With the B.C. election out of the way even as the COVID-19 pandemic continues to rage, the returning NDP government faces the challenge of crafting a refreshed strategy to manage the economic fallout from the virus while also positioning the province for a prosperous future. Looking beyond the pandemic, a key part of a renewed B.C. economic strategy should be to retain, grow and attract more corporate headquarters.
Governments around the world are keen to develop robust corporate head office sectors, for a variety of reasons. Head offices directly support high-paying jobs across a mix of professional, managerial, financial and technical occupations. They also procure goods and services from local suppliers, thus benefitting other businesses in the region. A solid cluster of corporate headquarters fosters greater demand for retail and other services in a community thanks in part to the high average incomes of head office employees. Finally, there is a positive relationship between the vibrancy of the corporate head office sector and business community support for charitable activities in the health care, education, social service and cultural domains.
In short, policy-makers and community leaders are right to focus on attracting and nurturing the growth of corporate headquarters.
Unfortunately, Metro Vancouver has long been an also-ran as a centre for the head offices of large and even mid-sized companies. Over time, the region has seen the broadly defined corporate sector shrink, in part due to consolidation in industries like mining and forestry but also because of take-overs of significant B.C. enterprises that subsequently scaled back their local economic presence or disappeared altogether. On the other hand, B.C. and Metro Vancouver have also gained as a result of the growth of other locally-based firms, some of which have evolved from small businesses to become considerably larger organizations. However, in aggregate the ledger shows Metro Vancouver as a poor performer within Canada when it comes to the relative size of the head office sector.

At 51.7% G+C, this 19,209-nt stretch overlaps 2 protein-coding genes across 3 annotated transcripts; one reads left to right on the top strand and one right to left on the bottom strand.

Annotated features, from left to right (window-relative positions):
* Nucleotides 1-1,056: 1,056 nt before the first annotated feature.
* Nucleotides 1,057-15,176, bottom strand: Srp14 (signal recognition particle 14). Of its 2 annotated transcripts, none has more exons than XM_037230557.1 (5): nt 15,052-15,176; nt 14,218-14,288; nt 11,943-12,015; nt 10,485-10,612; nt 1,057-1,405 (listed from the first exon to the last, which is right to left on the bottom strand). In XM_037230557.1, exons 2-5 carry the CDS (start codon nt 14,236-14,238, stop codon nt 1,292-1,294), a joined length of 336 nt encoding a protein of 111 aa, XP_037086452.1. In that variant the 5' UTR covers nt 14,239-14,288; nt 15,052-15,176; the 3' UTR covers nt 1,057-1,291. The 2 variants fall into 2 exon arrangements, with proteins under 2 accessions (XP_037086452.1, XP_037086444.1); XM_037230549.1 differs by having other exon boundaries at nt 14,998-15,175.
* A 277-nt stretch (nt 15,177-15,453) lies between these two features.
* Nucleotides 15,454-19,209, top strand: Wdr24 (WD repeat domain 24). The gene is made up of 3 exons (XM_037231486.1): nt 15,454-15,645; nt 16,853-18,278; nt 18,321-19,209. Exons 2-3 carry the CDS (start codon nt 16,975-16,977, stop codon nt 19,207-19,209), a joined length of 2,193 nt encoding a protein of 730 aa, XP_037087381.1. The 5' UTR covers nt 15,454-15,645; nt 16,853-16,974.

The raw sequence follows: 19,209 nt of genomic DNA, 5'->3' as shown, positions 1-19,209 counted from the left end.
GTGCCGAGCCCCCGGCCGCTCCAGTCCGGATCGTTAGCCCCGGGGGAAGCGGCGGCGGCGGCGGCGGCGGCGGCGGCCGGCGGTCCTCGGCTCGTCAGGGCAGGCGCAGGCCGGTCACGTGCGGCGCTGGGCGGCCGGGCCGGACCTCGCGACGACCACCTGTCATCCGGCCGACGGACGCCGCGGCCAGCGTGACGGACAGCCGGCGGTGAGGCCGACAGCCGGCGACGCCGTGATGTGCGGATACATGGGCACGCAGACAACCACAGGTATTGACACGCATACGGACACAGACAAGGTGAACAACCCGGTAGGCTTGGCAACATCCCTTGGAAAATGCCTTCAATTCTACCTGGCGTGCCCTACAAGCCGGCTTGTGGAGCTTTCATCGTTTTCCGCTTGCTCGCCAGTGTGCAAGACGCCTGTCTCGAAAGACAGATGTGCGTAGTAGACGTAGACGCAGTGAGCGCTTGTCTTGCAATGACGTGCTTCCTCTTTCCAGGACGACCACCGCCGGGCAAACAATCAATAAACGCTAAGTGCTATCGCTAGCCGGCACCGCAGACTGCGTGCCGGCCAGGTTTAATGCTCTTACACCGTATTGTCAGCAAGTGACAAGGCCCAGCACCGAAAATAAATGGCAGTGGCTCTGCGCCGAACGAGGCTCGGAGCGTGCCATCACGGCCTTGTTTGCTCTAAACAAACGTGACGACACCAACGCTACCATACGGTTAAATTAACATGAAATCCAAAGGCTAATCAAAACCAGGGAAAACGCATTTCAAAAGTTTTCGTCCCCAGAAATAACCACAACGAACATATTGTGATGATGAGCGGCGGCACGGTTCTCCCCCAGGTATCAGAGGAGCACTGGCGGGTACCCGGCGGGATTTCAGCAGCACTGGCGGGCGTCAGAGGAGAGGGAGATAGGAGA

Statistics Canada’s most recent Annual Head Office Survey confirms the basic story. The target population for the survey consists of all establishments grouped in Code 551114 – which is the definition for head offices in the North American Industry Classification System (NAICS). These are establishments and locations that are “primarily engaged in providing general management or administrative support services” to affiliated organizations. Essentially, establishments in Code 551114 can be thought of as the headquarters of large and medium-sized Canadian-based enterprises.
Table 1 below shows the number of Canadian head offices and the direct jobs they provide for the country’s major metropolitan areas in 2018 (the latest year for which reliable data exists). Metro Vancouver is third in the number of head offices, but a distant fourth when we count direct head office jobs. Greater Toronto and Metropolitan Montreal are the dominant head office locations for large and medium-sized corporations in Canada.
Figure 1 compares the Canadian metropolitan areas by measuring the number of head office jobs per 1,000 people. Here, Metro Vancouver’s underperformance stands out starkly, as it ranks near the bottom among major cities in relative head office employment. Calgary, Toronto and Montreal score much better than Metro Vancouver on this key metric. Metro Vancouver's poor performance in head office jobs reflects the comparative paucity of large Canadian-based companies that have their headquarters in the region.
How can the size and dynamism of Metro Vancouver’s corporate head office sector be improved? Not primarily by trying to poach or lure head offices from other places, as this is difficult to do and is unlikely to pay significant dividends for the local economy. A more promising approach is to develop and maintain a policy and business environment that will support the growth of more B.C.-based companies into larger enterprises. This calls for a stepped up effort to ensure that tax and regulatory policies are aligned with the goals of driving private sector investment and business growth. B.C. must also be able to attract and retain the talent needed to allow our companies to thrive, innovate and expand.
Including Crown corporations.